Written & Anchored By 1010 WINS’ Larry Mullins
Produced for 1010 WINS Radio by Sharon Barnes-Waters
NEW YORK (1010 WINS) — Chef Maxcel Hardy is many things: a celebrity chef, the founder of anti-hunger campaign “One Chef Can 86 Hunger,” and a former NBA player. But he also teaches a culinary program at Opportunity Charter School, a school in Harlem that gives children a shot at specialized vocations.
Larry’s Blog: Chef Maxcel Hardy
The Detroit native said he found Opportunity Charter School through a chance meeting with an instructor from the school who had asked if he had any way to get his client Amare Stoudemire to visit the school.
Hardy called the meeting a godsend. “When I walked in I instantly heard the basketballs bouncing in the gym. So I walked into their gym and – being a former basketball player and wanting to go to the NBA – I saw some kids that needed some help,” Hardy said.
Basketball was Hardy’s introduction to the school but his passion for helping the students didn’t end there. Soon after, he had begun working on the culinary program there.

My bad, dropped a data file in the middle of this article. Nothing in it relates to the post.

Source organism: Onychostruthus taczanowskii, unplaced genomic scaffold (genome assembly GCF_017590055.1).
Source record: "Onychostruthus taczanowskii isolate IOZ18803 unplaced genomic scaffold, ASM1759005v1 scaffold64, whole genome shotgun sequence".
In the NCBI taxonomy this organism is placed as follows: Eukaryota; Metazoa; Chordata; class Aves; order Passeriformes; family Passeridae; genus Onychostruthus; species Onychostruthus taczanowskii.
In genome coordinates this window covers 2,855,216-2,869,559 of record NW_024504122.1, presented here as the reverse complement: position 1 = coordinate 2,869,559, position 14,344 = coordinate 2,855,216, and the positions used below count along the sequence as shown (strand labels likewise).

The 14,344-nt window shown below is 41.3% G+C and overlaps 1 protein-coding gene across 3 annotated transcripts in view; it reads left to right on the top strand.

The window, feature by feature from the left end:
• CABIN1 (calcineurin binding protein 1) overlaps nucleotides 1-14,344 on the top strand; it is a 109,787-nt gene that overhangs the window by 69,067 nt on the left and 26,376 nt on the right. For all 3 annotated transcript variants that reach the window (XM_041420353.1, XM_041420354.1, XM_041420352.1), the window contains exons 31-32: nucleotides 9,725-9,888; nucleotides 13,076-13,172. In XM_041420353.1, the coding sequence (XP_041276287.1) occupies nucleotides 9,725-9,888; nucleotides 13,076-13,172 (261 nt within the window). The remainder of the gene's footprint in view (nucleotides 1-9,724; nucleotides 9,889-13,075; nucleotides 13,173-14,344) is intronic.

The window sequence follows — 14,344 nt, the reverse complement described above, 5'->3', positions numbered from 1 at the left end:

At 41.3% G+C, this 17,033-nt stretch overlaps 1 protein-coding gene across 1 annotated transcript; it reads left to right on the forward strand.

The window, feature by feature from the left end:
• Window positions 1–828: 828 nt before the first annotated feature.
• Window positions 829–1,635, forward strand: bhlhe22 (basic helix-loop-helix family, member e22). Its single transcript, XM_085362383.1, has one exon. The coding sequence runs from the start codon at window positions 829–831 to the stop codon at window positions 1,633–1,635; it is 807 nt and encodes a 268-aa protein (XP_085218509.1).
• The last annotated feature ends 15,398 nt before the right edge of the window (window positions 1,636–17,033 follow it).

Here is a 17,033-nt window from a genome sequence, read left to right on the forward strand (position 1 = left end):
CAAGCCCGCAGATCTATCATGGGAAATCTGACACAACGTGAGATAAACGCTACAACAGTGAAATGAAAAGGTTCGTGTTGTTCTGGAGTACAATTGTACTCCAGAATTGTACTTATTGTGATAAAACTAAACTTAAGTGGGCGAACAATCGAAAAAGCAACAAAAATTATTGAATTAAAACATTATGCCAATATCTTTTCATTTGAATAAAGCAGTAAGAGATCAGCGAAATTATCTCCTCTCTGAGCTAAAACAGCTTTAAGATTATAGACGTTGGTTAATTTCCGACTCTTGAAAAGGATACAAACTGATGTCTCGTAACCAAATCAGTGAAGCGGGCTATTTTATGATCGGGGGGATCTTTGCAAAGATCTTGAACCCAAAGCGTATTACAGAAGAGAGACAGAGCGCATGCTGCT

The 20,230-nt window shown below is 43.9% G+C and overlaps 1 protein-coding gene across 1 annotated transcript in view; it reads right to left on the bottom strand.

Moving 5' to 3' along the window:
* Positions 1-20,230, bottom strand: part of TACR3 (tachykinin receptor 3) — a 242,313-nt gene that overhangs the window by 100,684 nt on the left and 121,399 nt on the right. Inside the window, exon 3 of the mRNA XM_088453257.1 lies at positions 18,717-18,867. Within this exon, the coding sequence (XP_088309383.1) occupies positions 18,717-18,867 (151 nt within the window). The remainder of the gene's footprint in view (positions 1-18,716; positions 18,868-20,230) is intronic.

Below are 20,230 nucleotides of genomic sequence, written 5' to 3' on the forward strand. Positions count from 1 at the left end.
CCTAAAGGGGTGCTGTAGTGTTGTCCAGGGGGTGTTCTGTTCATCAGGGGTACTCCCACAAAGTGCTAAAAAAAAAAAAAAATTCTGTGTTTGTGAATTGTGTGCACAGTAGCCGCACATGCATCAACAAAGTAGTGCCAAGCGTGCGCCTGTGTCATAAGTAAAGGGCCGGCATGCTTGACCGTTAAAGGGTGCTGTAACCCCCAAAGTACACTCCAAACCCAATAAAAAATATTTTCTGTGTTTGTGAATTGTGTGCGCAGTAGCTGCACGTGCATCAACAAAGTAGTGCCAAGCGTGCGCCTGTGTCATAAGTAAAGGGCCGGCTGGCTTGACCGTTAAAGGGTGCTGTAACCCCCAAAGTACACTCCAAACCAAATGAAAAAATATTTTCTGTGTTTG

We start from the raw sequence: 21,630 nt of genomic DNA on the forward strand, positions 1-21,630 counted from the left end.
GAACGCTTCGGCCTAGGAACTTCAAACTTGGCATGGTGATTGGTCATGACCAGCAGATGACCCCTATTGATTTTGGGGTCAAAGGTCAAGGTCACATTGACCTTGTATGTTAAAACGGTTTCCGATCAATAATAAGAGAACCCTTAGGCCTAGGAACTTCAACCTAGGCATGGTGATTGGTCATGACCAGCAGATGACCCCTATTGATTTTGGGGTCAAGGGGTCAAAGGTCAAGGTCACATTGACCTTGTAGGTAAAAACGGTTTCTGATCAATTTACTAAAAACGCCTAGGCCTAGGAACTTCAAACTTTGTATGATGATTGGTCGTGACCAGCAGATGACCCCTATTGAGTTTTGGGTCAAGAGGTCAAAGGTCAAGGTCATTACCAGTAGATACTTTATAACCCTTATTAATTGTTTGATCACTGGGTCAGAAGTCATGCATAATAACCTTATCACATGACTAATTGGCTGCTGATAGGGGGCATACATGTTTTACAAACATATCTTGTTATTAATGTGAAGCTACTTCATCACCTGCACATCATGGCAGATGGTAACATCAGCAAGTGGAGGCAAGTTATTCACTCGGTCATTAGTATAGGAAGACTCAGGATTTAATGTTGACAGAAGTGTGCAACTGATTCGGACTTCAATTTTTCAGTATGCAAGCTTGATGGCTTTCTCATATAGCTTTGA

Looking back on his first class, Hardy said he wasn’t sure if the students would “buy into it.” But once they got into the kitchen and really saw what was going on, they really got into it and that made him much more at ease to teach and have fun with the kids.
“I always tell ’em: if it’s not fun then I don’t want to do it and you shouldn’t want to do it either,” Hardy said.
Hardy credits his family for helping him develop his passion for cooking at an early age. “Food’s been like, a focal point pretty much all my life. So going into the field of culinary arts was kind of easy for me.”
After a brief stint in the NBA, Hardy said life was brought to a full circle when he was given the opportunity to bridge his love of basketball and cooking together as a chef to NBA players such as Stoudemire.
As a chef to the stars, Hardy has worked with the likes of Jamie Foxx, Michael Jordan, and rapper Fabolous.
But Hardy says the kids are what’s most important to him. “More than anything, it’s been important to cook for the kids actually. And to get into the community and do community work. So that over-shines who I cook for everyday.”